More likely, according to our VCMM forecast, stocks in companies outside the United States will strongly outpace U.S. equities—in the neighborhood of 3 percentage points a year—over the next decade.
We encourage investors to look beyond the median, to a broader set between the 25th and 75th percentiles of potential outcomes produced by our model. At the lower end of that scale, annualized U.S. equity returns would be minuscule compared with the lofty double-digit annual returns of recent years.
What to expect in the decade ahead
This brings me back to the value of forecasting: Our forecasts today tell us that investors shouldn’t expect the next decade to look like the last, and they’ll need to plan strategically to overcome a low-return environment. Knowing this, they may plan to save more, reduce expenses, delay goals (perhaps including retirement), and take on some active risk where appropriate.
And they may be wise to recall something else Jack Bogle said: “Through all history, investments have been subject to a sort of Law of Gravity: What goes up must go down, and, oddly enough, what goes down must go up.”2
1 Bogle, John C., 2015. Bogle on Mutual Funds: New Perspectives for the Intelligent Investor. Hoboken, N.J.: John Wiley & Sons, Inc.
2 Jenks, Philip, and Stephen Eckett, 2002. The Global-Investor Book of Investing Rules: Invaluable Advice from 150 Master Investors. Upper Saddle River, N.J.: Prentice Hall PTR.
I’d like to thank Ian Kresnak, CFA, for his invaluable contributions to this commentary.
All investing is subject to risk, including the possible loss of the money you invest. Be aware that fluctuations in the financial markets and other factors may cause declines in the value of your account. There is no guarantee that any particular asset allocation or mix of funds will meet your investment objectives or provide you with a given level of income.
Past performance does not guarantee future results.
In a diversified portfolio, gains from some investments may help offset losses from others. However, diversification does not ensure a profit or protect against a loss.
Investments in bonds are subject to interest rate, credit, and inflation risk.
Investments in stocks or bonds issued by non-U.S. companies are subject to risks including country/regional risk and currency risk.
About the Vanguard Capital Markets Model:
IMPORTANT: The projections and other information generated by the Vanguard Capital Markets Model regarding the likelihood of various investment outcomes are hypothetical in nature, do not reflect actual investment results, and are not guarantees of future results. VCMM results will vary with each use and over time.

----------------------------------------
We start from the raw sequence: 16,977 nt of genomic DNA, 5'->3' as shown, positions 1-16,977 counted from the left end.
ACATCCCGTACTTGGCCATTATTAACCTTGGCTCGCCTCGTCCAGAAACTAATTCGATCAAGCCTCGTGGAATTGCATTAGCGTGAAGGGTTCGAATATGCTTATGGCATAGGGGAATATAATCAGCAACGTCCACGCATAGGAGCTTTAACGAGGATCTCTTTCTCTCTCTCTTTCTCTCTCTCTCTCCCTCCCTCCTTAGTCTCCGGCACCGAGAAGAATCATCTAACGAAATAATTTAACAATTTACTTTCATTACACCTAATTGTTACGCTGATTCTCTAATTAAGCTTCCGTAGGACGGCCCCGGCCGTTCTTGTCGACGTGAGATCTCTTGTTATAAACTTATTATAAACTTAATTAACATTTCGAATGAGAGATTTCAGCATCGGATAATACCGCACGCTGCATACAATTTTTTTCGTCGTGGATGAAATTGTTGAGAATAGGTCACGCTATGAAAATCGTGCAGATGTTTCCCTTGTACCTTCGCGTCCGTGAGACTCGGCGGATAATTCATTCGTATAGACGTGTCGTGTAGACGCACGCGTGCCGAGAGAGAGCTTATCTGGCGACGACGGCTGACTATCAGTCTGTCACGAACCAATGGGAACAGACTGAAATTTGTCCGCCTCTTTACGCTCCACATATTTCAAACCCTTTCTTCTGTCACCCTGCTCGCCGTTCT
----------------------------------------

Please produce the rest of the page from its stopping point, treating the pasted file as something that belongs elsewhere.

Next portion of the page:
The VCMM projections are based on a statistical analysis of historical data. Future returns may behave differently from the historical patterns captured in the VCMM. More important, the VCMM may be underestimating extreme negative scenarios unobserved in the historical period on which the model estimation is based.
The Vanguard Capital Markets Model® is a proprietary financial simulation tool developed and maintained by Vanguard’s Investment Strategy Group. The model forecasts distributions of future returns for a wide array of broad asset classes. Those asset classes include U.S. and international equity markets, several maturities of the U.S. Treasury and corporate fixed income markets, international fixed income markets, U.S. money markets, commodities, and certain alternative investment strategies. The theoretical and empirical foundation for the Vanguard Capital Markets Model is that the returns of various asset classes reflect the compensation investors require for bearing different types of systematic risk (beta). At the core of the model are estimates of the dynamic statistical relationship between risk factors and asset returns, obtained from statistical analysis based on available monthly financial and economic data. Using a system of estimated equations, the model then applies a Monte Carlo simulation method to project the estimated interrelationships among risk factors and asset classes as well as uncertainty and randomness over time. The model generates a large set of simulated outcomes for each asset class over several time horizons. Forecasts are obtained by computing measures of central tendency in these simulations. Results produced by the tool will vary with each use and over time.
“Tuning in to reasonable expectations”,